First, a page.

Optimizing for either or with a preemptive scheduler is leaving a lot of performance on the table. I'd say as a consequence of legacy design in the software and hardware, we are throwing away a good 20-25% of the performance.

    The "highest isolate throughput" is pretty much the "standard" for "benchmarking" hardware. And certain cpu vendors even design cpus to win such scores rather than do real world work.

    I've come to realize that a system where every single thing is "maximum throughput" on its own, as a system usually doesn't really run that well, because there's poor synergy between all those resource greedy operations when they are concurrently executing, in a structure and configuration that is impossible to know ahead of time.


    Mayhaps it is time to have a user programmable logic synchronization enclave and entirely offload that stuff from the compute pipeline? It wouldn't take much more than adding an api for explicit access to the prefetchers, telling them rather than having them taking time and chance guessing.
    Last edited by ddriver; 30 January 2024, 12:21 AM.

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  • mrg666
    replied
    I have been building the kernel with CONFIG_NO_HZ_FULL=y, CONFIG_PREEMPT=y, CONFIG_HZ=300, and CONFIG_SCHED_HRTICK=y. It is running great. I can build a kernel with all available threads (j=32 with Ryzen 5950) in the background and use the computer as usual without any slow down. IO Scheduler is BFQ.

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  • ddriver
    replied
    Originally posted by MadCatX View Post

    The length of a jiffy (= the internal kernel time unit) is derived from the CONFIG_HZ value. Conversions between jiffies and milliseconds are done with macros that, ideally, evaluate at compile time because the value of CONFIG_HZ is known. Making it adjustable might come with some performance penalty because the compiler would have less opportunities to optimize it. Additionally, we have had high resolution timers in the kernel for a very long time. Whenever the kernel needs to schedule something with sufficient precision, it will use those.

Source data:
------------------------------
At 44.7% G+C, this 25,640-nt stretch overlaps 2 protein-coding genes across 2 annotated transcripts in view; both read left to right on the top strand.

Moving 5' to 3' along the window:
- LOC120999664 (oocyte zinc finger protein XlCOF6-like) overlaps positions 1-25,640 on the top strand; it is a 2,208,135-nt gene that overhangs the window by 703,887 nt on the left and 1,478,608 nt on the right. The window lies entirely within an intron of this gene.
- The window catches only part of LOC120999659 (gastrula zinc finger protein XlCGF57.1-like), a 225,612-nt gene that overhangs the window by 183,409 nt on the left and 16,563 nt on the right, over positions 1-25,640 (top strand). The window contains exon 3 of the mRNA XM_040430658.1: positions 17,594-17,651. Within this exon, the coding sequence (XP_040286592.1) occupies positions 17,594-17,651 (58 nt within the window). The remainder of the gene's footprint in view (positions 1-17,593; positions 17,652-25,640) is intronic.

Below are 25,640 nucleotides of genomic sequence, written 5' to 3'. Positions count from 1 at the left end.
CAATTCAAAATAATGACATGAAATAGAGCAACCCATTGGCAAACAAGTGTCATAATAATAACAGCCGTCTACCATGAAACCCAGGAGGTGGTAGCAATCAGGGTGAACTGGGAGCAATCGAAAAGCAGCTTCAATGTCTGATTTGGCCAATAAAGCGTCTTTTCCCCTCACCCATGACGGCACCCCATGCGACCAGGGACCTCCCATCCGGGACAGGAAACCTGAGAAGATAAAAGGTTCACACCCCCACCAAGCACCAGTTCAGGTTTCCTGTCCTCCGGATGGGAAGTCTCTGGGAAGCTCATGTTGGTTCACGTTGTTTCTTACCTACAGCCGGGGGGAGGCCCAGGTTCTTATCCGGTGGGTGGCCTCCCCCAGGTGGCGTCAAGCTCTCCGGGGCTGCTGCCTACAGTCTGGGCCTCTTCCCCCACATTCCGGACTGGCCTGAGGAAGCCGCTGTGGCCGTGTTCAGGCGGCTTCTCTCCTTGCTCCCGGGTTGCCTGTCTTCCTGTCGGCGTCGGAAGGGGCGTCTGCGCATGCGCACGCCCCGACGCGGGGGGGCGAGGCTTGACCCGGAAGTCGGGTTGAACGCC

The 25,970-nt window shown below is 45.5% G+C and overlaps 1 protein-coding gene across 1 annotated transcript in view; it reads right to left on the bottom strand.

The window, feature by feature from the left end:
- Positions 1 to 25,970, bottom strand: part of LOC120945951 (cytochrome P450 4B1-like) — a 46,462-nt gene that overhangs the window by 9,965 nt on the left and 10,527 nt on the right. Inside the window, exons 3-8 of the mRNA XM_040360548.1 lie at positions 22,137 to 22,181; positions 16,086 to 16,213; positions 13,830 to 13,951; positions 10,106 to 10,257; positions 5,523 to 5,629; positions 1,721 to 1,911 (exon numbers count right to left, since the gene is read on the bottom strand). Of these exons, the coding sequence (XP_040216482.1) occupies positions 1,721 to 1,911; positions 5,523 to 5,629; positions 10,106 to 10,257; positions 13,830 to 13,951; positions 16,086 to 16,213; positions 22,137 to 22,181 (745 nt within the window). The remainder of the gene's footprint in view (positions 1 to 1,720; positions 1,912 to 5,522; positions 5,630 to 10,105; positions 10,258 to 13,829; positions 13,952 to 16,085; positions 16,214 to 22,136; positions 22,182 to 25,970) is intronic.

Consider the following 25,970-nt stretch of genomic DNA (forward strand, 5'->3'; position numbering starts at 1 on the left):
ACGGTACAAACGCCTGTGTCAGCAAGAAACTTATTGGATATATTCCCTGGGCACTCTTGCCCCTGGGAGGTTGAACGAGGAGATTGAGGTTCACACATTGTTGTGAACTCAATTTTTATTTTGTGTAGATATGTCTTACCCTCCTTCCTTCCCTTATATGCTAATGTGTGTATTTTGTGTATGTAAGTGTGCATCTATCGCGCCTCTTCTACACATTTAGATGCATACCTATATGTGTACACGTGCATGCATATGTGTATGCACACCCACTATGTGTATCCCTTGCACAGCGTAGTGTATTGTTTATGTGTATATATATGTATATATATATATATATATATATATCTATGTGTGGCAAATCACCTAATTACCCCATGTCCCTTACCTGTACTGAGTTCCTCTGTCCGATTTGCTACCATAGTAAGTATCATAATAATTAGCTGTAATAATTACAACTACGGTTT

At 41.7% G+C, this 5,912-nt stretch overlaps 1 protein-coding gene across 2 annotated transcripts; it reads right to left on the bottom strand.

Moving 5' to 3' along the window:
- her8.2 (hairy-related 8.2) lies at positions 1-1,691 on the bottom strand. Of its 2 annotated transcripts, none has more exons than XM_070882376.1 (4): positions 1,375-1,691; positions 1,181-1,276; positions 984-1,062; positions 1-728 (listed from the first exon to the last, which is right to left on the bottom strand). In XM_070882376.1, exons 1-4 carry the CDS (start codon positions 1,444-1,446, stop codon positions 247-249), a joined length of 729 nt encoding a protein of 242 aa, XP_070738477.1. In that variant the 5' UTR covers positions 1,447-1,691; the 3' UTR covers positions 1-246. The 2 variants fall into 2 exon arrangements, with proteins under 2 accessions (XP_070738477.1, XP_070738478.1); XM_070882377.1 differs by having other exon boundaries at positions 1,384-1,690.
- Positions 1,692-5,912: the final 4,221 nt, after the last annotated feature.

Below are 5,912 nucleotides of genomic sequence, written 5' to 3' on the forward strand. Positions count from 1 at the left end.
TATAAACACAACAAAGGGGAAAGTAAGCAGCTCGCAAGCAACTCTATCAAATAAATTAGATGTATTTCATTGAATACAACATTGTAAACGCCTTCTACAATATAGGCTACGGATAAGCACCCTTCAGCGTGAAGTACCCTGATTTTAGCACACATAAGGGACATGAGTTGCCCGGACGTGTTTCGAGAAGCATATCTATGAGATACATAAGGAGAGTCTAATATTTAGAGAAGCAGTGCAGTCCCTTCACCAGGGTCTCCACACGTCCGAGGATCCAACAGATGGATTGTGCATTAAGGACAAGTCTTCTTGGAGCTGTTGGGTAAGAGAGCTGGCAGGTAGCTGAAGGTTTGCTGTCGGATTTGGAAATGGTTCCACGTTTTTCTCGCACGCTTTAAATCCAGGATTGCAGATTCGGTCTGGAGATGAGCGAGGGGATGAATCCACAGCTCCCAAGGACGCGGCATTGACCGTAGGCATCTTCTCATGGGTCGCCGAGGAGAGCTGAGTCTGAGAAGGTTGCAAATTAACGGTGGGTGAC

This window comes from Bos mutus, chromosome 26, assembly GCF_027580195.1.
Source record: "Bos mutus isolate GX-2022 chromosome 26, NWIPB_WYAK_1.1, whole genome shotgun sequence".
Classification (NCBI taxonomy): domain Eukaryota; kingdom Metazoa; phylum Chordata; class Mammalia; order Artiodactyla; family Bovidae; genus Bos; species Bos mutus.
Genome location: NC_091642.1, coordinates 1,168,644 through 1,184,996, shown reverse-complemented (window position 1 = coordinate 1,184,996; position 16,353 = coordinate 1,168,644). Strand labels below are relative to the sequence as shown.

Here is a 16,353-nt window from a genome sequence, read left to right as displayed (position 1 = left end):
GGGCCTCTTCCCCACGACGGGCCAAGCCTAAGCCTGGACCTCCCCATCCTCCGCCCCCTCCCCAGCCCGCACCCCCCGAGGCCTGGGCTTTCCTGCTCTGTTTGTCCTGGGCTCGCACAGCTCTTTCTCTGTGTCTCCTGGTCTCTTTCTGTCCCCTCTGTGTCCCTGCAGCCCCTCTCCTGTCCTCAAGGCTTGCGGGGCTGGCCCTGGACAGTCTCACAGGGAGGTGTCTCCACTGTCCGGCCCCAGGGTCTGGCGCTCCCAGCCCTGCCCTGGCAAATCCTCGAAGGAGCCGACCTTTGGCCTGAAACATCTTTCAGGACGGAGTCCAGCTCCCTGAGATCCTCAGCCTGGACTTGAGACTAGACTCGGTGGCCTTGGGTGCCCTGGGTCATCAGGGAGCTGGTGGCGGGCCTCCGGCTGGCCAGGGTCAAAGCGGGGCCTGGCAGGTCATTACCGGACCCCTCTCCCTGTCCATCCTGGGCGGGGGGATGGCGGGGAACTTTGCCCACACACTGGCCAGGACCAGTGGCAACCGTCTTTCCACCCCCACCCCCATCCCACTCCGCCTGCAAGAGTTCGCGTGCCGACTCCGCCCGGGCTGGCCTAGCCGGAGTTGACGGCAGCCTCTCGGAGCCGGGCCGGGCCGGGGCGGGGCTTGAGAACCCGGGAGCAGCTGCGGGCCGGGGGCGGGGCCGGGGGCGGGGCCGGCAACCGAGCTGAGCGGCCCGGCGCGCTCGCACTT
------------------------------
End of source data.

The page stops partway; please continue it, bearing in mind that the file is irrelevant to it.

Or it might have absolutely no negative impact whatsoever, it is just impossible to accomplish it, since dated legacy codebases are riddled with shortsighted hardcodng make it extremely cumbersome to facilitate design changes so you are committed to doing things the stupid way till you run yourself into a corner and have no choice but to to redo everything.

    There's not much to optimize in passing a timeout value to a system timer. It doesn't matter if the value is static or dynamic in the slightest.

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  • RealNC
    replied
    Originally posted by uid313 View Post
    How many Hz does Android, iOS, macOS, Windows and Windows Server have?
    Dunno about the others, but Windows is up to 2000Hz, but it dynamically alters it depending on what applications have requested (there's a win32 API for it) or if Windows has detected that a game is running. It can also become 0 if nothing requires timer interrupts (tickless.)
    Last edited by RealNC; 29 January 2024, 09:50 AM.

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  • darkbasic
    replied
    Originally posted by chromer View Post
    Please include Arch kernel in benchmarks.
    Arch Linux already has all of these except CONFIG_HZ which is set at 300.

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  • MadCatX
    replied
    Originally posted by ddriver View Post
    Typical ... let's change kernel to change this one hardcoded parameter value. Cuz it is not like it can be made a dynamic value configurable value the user can set to their needs on a per use case.
    The length of a jiffy (= the internal kernel time unit) is derived from the CONFIG_HZ value. Conversions between jiffies and milliseconds are done with macros that, ideally, evaluate at compile time because the value of CONFIG_HZ is known. Making it adjustable might come with some performance penalty because the compiler would have less opportunities to optimize it. Additionally, we have had high resolution timers in the kernel for a very long time. Whenever the kernel needs to schedule something with sufficient precision, it will use those.

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  • ddriver
    replied
    Typical ... let's change kernel to change this one hardcoded parameter value. Cuz it is not like it can be made a dynamic value configurable value the user can set to their needs on a per use case.

    Originally posted by uid313 View Post
    How many Hz does Android, iOS, macOS, Windows and Windows Server have?
    ​Android not many most likely - most android devices still can't do real time audio for example.

    iOS in contrast has real time audio since day one, so I assume its pretty responsive, they took core audio for their mobile devices, quite possible other core internals were also brought over from macos.

    Windows is barely ok, but the added bloatware often breaks realtime requirements
    Last edited by ddriver; 29 January 2024, 07:00 AM.